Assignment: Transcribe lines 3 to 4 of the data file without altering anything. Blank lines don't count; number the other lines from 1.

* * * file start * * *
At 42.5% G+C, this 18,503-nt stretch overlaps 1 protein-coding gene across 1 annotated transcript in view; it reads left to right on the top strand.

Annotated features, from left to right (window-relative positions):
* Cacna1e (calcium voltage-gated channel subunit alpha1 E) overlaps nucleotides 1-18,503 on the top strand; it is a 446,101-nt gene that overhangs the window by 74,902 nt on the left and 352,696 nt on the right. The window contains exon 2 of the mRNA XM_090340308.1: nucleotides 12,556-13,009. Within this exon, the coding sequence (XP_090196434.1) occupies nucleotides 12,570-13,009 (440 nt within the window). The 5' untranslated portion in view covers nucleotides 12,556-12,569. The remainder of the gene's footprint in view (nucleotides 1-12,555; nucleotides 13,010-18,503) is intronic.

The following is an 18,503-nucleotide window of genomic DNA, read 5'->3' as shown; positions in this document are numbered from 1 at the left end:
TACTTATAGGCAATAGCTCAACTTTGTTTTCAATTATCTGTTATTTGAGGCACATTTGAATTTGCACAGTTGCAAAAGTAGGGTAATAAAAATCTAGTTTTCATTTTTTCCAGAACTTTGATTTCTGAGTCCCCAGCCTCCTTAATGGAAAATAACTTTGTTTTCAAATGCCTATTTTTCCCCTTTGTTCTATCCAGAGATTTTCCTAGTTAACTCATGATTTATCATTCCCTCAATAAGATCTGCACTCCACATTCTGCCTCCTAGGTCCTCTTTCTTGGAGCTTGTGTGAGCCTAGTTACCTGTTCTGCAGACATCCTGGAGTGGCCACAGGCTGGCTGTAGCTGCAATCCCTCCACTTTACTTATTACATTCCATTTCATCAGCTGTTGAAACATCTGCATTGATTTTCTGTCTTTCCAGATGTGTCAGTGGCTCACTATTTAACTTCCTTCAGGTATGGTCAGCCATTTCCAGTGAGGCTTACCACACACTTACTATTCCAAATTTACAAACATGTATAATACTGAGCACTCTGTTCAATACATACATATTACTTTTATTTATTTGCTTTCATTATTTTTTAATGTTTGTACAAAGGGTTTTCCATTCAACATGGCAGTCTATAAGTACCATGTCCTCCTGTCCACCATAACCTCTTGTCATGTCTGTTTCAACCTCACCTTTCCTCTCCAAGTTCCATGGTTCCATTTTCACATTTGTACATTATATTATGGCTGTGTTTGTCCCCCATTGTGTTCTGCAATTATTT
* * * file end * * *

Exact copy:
* Cacna1e (calcium voltage-gated channel subunit alpha1 E) overlaps nucleotides 1-18,503 on the top strand; it is a 446,101-nt gene that overhangs the window by 74,902 nt on the left and 352,696 nt on the right. The window contains exon 2 of the mRNA XM_090340308.1: nucleotides 12,556-13,009. Within this exon, the coding sequence (XP_090196434.1) occupies nucleotides 12,570-13,009 (440 nt within the window). The 5' untranslated portion in view covers nucleotides 12,556-12,569. The remainder of the gene's footprint in view (nucleotides 1-12,555; nucleotides 13,010-18,503) is intronic.

The following is an 18,503-nucleotide window of genomic DNA, read 5'->3' as shown; positions in this document are numbered from 1 at the left end: